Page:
The school bus rumbles up Interstate 35W as passengers sip on Surly and sing songs in unison. The man operating the bullhorn in the front seat implores everyone to sing LOUDER!

So they oblige.

The Loons will win the Cup again, hurrah, hurrah.

The Loons will win the Cup again, hurrah, hurrah.

It's a Saturday night home game for the Minnesota United FC, so members of the team's support group, the Dark Clouds, are on their way and raring to go.

Originally the brainchild of a dozen soccer-loving fans, Dark Clouds membership has grown to more than 500 official members, and many of them begin game day festivities at Nomad World Pub in the Cedar-Riverside neighborhood.

At 5:15 p.m., two school buses pull up to the curb. The bar empties. A ticket purchased in advance gets each fan a ride to the National Sports Center Stadium in Blaine and one cold beer.

The trip lasts long enough to finish the beer and to warm up their vocal cords for a long night of singing.

The Dark Clouds love to sing and dance. And bang drums. And set off smoke machines. And tease opponents with creative wisecracks.

They turn a soccer game into a fun party.

"It feels like pure passion, pure joy," said Bruce McGuire, a Dark Clouds founding member.

Their passion burns hot even as the United organization faces uncertainty over its pending move to Major League Soccer. A stadium resolution remains a hurdle in the path to becoming a MLS franchise.

Dark Clouds leaders enjoy an amiable relationship with United owner Dr. Bill McGuire and have discussed the pros and cons of joining the MLS with him.

"The message we gave in the end was, we don't care what league you're in. We're here to support the team," said Bruce McGuire, who is not related to the owner.

The Dark Clouds supported the team long before soccer found mainstream acceptance. The group takes pride in its diverse makeup and "counterculture vibe," as one longtime member describes it.

Their membership includes men and women, young and old, different races and nationalities. They have doctors and lawyers, janitors and office managers, and a Ph.D. in nanotechnology who brings craft beer to the tailgate.

Matthew and Andrea Worsfold joined the Dark Clouds two years ago and regularly bring their two sons, ages 4 and 2.

"They've always experienced it so they're used to the noise," Andrea said.

Supporters' groups like the Dark Clouds are common in soccer. Unlike some groups that espouse anger and aggression, the Dark Clouds use humor as their compass.

"We are an eclectic, inclusive group that tries to be very creative," said Nachiket Karnik, the group's director of game day operations.

Even their name is a spoof. Someone in the group noted that you can't have thunder (a nod to the team's previous name) without dark clouds, and voilà.

"We thought it would be funny because we're pretty much all kind of dorky," Bruce McGuire said.

The Dark Clouds treat games like a 90-minute concert. They stand the entire game and sing songs with lyrics that have been changed to promote the United or specific players.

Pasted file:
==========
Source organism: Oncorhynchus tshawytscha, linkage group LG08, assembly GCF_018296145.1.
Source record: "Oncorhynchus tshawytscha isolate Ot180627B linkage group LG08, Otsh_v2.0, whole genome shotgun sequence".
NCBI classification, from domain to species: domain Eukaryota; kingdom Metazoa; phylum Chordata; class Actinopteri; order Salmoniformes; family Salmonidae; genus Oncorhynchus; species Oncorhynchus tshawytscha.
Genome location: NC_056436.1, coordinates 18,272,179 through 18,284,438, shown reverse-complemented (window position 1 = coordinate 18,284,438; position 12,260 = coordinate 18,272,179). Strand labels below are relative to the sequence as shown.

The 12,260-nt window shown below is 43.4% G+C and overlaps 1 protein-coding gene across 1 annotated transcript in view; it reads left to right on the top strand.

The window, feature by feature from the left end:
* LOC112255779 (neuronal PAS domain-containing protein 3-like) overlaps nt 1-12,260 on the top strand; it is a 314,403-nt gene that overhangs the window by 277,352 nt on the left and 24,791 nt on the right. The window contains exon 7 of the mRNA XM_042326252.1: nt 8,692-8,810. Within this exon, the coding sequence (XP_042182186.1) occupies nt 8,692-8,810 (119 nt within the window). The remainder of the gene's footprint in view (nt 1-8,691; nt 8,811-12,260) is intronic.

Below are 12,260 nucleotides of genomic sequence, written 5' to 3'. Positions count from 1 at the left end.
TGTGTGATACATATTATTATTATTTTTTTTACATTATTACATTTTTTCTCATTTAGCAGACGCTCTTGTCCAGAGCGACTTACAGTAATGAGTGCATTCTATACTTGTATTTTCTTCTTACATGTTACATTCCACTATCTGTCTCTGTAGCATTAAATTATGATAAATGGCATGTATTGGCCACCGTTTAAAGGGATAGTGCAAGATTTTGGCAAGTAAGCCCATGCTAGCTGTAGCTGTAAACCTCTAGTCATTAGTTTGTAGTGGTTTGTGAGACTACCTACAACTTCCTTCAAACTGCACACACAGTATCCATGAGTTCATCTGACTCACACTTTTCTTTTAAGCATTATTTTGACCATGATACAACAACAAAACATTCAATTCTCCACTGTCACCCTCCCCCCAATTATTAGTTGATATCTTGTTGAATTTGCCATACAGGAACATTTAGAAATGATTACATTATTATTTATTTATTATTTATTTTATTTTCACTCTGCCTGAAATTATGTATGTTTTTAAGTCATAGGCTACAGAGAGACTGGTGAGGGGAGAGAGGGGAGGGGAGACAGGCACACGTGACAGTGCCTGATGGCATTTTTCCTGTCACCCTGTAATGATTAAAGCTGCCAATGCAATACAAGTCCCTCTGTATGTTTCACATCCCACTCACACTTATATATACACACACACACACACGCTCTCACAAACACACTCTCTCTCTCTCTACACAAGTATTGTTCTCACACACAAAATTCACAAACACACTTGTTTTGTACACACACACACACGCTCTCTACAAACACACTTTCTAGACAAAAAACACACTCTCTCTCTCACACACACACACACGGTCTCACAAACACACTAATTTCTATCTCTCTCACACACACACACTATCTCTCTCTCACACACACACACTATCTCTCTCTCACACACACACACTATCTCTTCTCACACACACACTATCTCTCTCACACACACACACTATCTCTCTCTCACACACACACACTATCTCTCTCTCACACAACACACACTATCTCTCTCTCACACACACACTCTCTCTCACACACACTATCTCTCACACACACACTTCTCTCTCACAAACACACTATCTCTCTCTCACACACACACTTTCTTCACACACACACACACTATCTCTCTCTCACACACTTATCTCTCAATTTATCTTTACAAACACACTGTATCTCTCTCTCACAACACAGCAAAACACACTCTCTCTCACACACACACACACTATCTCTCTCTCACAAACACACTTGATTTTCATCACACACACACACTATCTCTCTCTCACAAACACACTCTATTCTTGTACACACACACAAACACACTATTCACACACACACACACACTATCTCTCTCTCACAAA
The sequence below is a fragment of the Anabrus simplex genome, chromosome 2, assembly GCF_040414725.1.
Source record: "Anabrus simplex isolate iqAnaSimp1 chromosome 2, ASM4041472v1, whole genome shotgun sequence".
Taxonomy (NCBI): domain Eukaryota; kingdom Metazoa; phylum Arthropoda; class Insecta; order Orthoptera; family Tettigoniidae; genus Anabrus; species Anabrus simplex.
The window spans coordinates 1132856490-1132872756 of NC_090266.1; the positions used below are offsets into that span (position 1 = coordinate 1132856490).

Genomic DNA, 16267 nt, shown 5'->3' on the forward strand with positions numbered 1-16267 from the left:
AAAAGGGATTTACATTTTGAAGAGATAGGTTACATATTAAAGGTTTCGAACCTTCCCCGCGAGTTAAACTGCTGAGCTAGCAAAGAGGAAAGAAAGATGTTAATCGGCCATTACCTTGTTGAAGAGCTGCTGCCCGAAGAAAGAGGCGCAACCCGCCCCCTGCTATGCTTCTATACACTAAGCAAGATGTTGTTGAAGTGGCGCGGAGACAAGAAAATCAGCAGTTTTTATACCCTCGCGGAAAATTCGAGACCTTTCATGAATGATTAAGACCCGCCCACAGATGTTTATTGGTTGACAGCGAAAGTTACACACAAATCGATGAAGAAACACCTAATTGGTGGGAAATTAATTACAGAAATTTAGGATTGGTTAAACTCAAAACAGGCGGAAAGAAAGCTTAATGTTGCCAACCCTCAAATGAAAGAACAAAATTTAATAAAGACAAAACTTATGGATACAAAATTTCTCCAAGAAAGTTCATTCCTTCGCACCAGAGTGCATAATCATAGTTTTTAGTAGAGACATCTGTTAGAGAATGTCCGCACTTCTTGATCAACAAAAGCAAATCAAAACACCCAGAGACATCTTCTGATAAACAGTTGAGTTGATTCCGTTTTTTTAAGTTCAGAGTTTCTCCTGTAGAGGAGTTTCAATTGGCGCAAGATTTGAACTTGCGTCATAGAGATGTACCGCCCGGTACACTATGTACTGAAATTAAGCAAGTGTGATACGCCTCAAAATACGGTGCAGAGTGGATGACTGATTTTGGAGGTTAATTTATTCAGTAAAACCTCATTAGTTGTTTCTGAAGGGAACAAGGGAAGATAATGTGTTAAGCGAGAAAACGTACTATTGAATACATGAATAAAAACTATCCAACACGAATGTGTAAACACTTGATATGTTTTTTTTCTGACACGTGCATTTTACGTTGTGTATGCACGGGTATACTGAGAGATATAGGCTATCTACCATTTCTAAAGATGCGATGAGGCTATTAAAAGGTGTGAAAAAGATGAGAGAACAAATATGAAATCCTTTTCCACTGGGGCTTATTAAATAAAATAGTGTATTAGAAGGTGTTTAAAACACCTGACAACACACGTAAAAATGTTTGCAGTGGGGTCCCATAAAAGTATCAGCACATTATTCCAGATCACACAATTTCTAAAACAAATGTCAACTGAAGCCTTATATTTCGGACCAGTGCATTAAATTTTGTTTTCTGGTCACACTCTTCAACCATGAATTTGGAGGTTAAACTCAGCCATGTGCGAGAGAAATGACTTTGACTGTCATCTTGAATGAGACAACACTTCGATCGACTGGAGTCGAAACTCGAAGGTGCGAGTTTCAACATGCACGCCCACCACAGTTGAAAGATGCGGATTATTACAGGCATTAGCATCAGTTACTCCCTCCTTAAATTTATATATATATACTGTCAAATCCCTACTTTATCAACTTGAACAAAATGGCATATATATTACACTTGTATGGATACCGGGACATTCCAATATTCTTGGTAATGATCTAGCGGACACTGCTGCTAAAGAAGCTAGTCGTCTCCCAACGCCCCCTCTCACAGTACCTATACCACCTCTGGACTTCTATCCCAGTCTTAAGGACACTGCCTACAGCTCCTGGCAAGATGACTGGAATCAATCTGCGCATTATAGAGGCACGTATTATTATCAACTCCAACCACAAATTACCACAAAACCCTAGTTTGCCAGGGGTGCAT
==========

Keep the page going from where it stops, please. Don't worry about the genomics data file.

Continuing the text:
They've rewritten songs by the The Beatles, Beastie Boys and Biz Markie, among others. An ode to United forward Christian Ramirez is an altered version of Billy Joel's "Piano Man."

United players have approached the group requesting their own personal song. Their catalog of songs is as diverse as the group.

"I've always loved hearing some obscure, weird pop tune and then rewriting it for the team and then introduce it and hope that everyone will sing it with you," said Wes Burdine, a board member.

They're skilled at getting under the skin of opposing players and coaches, too. The Dark Clouds heckled current United midfielder Jamie Watson mercilessly for taking a dive as a player for Real Salt Lake back in 2005.

Henceforth, any player who dives is greeted by a chorus of "You dive like Jamie Watson."

They once goaded an opponent into a red card by heckling him from the moment he entered the stadium. Someone from the section yelled "four minutes to meltdown" right after the national anthem. Sure enough, it happened.

FC Edmonton goalkeeper Lance Parker became an easy target because he also worked as an underwear model.

"You sing 'Lance, Lance underpants,' " Burdine said. "It's really like 8-year-old humor."

Their humor comes with rules. No bigotry or swearing in their cheers and songs.

"Cursing is not creative," Burdine said.

The United organization embraces the support and atmosphere the Dark Clouds create at home games. Dr. McGuire invited key members of the group to dinner after taking control in 2013.

McGuire shared his goals as an owner and sought input and advice from the team's most loyal fans. McGuire, who visits the Dark Clouds' pregame tailgate, described them as a "good barometer."

"They're really the embodiment of the sport and the passion that goes with the sport, the experience and the involvement obviously for this team," McGuire said. "They've been around for many, many years through ups and downs."

Their love of soccer and the United binds them. Those slapstick moments that make them laugh often occur spontaneously.

The bus ride back downtown after a disappointing 1-1 tie with Ottawa last Saturday night was more subdued than a few hours earlier. Some sat quietly in the darkness.

But then a beautiful, full-throated rendition of "Bohemian Rhapsody" started in the back and quickly consumed the entire bus.

The Dark Clouds were still in the mood to sing.